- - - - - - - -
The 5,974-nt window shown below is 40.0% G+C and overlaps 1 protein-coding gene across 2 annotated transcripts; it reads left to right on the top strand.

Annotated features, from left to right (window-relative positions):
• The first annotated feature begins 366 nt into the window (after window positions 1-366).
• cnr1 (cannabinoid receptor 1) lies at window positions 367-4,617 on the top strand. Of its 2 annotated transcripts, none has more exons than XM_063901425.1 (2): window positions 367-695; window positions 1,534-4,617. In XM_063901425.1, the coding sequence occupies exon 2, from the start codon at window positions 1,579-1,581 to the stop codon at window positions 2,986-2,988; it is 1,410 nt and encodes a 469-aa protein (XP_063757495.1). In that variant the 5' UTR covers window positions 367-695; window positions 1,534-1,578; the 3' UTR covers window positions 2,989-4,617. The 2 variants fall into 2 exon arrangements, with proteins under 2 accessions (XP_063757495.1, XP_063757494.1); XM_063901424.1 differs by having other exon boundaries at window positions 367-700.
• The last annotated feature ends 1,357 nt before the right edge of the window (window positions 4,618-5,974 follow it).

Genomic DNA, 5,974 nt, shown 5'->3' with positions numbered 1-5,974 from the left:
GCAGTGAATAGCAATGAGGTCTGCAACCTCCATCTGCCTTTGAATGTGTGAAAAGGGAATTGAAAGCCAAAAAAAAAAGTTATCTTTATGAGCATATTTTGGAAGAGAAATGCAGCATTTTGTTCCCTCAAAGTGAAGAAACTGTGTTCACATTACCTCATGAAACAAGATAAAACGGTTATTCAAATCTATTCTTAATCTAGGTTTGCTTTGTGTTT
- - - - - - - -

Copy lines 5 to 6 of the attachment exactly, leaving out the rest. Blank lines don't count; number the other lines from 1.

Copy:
• The last annotated feature ends 1,357 nt before the right edge of the window (window positions 4,618-5,974 follow it).

Genomic DNA, 5,974 nt, shown 5'->3' with positions numbered 1-5,974 from the left: